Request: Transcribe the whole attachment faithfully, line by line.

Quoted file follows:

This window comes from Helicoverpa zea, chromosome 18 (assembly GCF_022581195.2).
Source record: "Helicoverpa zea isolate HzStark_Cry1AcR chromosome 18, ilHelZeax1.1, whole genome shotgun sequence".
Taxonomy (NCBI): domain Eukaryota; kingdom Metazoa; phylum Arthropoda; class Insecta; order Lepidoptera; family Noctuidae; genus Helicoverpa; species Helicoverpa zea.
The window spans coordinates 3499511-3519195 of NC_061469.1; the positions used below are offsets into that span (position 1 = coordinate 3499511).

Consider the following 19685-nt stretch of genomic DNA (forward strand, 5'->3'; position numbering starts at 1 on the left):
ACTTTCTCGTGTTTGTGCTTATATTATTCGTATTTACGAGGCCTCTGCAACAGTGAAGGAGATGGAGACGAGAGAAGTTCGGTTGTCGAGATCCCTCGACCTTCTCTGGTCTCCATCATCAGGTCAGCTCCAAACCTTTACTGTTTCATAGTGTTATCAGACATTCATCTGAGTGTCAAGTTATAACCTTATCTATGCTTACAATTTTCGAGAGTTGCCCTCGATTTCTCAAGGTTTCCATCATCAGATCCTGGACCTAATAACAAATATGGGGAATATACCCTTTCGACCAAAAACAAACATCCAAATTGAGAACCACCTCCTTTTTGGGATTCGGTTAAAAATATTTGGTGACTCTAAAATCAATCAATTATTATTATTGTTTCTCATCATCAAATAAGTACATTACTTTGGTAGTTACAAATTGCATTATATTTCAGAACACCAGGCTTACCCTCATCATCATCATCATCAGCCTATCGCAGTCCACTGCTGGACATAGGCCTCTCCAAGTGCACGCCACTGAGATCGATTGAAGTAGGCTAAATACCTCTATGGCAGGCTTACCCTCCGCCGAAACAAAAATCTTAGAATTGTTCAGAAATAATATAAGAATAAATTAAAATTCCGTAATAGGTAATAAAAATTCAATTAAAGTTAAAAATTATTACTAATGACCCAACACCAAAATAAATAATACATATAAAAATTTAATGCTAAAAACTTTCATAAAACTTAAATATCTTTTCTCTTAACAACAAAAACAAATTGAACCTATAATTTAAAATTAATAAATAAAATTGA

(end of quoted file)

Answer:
This window comes from Helicoverpa zea, chromosome 18 (assembly GCF_022581195.2).
Source record: "Helicoverpa zea isolate HzStark_Cry1AcR chromosome 18, ilHelZeax1.1, whole genome shotgun sequence".
Taxonomy (NCBI): domain Eukaryota; kingdom Metazoa; phylum Arthropoda; class Insecta; order Lepidoptera; family Noctuidae; genus Helicoverpa; species Helicoverpa zea.
The window spans coordinates 3499511-3519195 of NC_061469.1; the positions used below are offsets into that span (position 1 = coordinate 3499511).

Consider the following 19685-nt stretch of genomic DNA (forward strand, 5'->3'; position numbering starts at 1 on the left):
ACTTTCTCGTGTTTGTGCTTATATTATTCGTATTTACGAGGCCTCTGCAACAGTGAAGGAGATGGAGACGAGAGAAGTTCGGTTGTCGAGATCCCTCGACCTTCTCTGGTCTCCATCATCAGGTCAGCTCCAAACCTTTACTGTTTCATAGTGTTATCAGACATTCATCTGAGTGTCAAGTTATAACCTTATCTATGCTTACAATTTTCGAGAGTTGCCCTCGATTTCTCAAGGTTTCCATCATCAGATCCTGGACCTAATAACAAATATGGGGAATATACCCTTTCGACCAAAAACAAACATCCAAATTGAGAACCACCTCCTTTTTGGGATTCGGTTAAAAATATTTGGTGACTCTAAAATCAATCAATTATTATTATTGTTTCTCATCATCAAATAAGTACATTACTTTGGTAGTTACAAATTGCATTATATTTCAGAACACCAGGCTTACCCTCATCATCATCATCATCAGCCTATCGCAGTCCACTGCTGGACATAGGCCTCTCCAAGTGCACGCCACTGAGATCGATTGAAGTAGGCTAAATACCTCTATGGCAGGCTTACCCTCCGCCGAAACAAAAATCTTAGAATTGTTCAGAAATAATATAAGAATAAATTAAAATTCCGTAATAGGTAATAAAAATTCAATTAAAGTTAAAAATTATTACTAATGACCCAACACCAAAATAAATAATACATATAAAAATTTAATGCTAAAAACTTTCATAAAACTTAAATATCTTTTCTCTTAACAACAAAAACAAATTGAACCTATAATTTAAAATTAATAAATAAAATTGA